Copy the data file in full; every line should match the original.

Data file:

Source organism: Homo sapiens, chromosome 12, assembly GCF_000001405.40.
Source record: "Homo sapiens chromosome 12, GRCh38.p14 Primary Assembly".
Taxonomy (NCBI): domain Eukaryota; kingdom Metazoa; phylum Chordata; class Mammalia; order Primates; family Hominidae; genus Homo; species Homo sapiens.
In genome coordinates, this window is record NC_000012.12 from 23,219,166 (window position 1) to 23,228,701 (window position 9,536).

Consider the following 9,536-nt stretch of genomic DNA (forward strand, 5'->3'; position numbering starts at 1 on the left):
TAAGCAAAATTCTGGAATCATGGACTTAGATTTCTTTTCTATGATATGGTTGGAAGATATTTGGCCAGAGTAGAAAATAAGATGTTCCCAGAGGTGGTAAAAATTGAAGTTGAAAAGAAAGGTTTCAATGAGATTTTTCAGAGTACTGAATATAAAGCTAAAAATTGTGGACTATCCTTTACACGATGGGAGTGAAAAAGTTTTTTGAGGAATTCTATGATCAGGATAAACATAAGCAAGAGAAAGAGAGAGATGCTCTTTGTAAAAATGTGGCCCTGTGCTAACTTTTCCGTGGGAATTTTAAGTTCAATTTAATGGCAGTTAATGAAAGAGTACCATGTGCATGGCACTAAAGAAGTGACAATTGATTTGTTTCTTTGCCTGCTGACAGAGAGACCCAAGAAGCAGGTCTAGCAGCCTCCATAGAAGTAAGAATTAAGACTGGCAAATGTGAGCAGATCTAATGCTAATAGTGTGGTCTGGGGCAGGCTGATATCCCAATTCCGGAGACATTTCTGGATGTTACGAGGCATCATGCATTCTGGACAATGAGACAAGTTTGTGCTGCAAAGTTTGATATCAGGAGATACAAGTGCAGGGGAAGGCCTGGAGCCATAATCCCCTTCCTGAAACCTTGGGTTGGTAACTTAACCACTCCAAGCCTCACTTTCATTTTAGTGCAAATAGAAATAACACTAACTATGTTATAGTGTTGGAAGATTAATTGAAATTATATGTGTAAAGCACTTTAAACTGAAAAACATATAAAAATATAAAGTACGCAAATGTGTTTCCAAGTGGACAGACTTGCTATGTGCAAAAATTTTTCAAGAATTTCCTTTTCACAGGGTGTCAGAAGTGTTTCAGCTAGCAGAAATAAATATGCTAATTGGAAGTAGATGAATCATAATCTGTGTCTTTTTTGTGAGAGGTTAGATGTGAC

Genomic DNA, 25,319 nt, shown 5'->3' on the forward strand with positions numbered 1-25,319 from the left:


Source organism: Homo sapiens, chromosome 12, assembly GCF_000001405.40.
Source record: "Homo sapiens chromosome 12, GRCh38.p14 Primary Assembly".
Taxonomy (NCBI): domain Eukaryota; kingdom Metazoa; phylum Chordata; class Mammalia; order Primates; family Hominidae; genus Homo; species Homo sapiens.
In genome coordinates, this window is record NC_000012.12 from 23,219,166 (window position 1) to 23,228,701 (window position 9,536).

Consider the following 9,536-nt stretch of genomic DNA (forward strand, 5'->3'; position numbering starts at 1 on the left):
TAAGCAAAATTCTGGAATCATGGACTTAGATTTCTTTTCTATGATATGGTTGGAAGATATTTGGCCAGAGTAGAAAATAAGATGTTCCCAGAGGTGGTAAAAATTGAAGTTGAAAAGAAAGGTTTCAATGAGATTTTTCAGAGTACTGAATATAAAGCTAAAAATTGTGGACTATCCTTTACACGATGGGAGTGAAAAAGTTTTTTGAGGAATTCTATGATCAGGATAAACATAAGCAAGAGAAAGAGAGAGATGCTCTTTGTAAAAATGTGGCCCTGTGCTAACTTTTCCGTGGGAATTTTAAGTTCAATTTAATGGCAGTTAATGAAAGAGTACCATGTGCATGGCACTAAAGAAGTGACAATTGATTTGTTTCTTTGCCTGCTGACAGAGAGACCCAAGAAGCAGGTCTAGCAGCCTCCATAGAAGTAAGAATTAAGACTGGCAAATGTGAGCAGATCTAATGCTAATAGTGTGGTCTGGGGCAGGCTGATATCCCAATTCCGGAGACATTTCTGGATGTTACGAGGCATCATGCATTCTGGACAATGAGACAAGTTTGTGCTGCAAAGTTTGATATCAGGAGATACAAGTGCAGGGGAAGGCCTGGAGCCATAATCCCCTTCCTGAAACCTTGGGTTGGTAACTTAACCACTCCAAGCCTCACTTTCATTTTAGTGCAAATAGAAATAACACTAACTATGTTATAGTGTTGGAAGATTAATTGAAATTATATGTGTAAAGCACTTTAAACTGAAAAACATATAAAAATATAAAGTACGCAAATGTGTTTCCAAGTGGACAGACTTGCTATGTGCAAAAATTTTTCAAGAATTTCCTTTTCACAGGGTGTCAGAAGTGTTTCAGCTAGCAGAAATAAATATGCTAATTGGAAGTAGATGAATCATAATCTGTGTCTTTTTTGTGAGAGGTTAGATGTGAC

Genomic DNA, 25,319 nt, shown 5'->3' on the forward strand with positions numbered 1-25,319 from the left: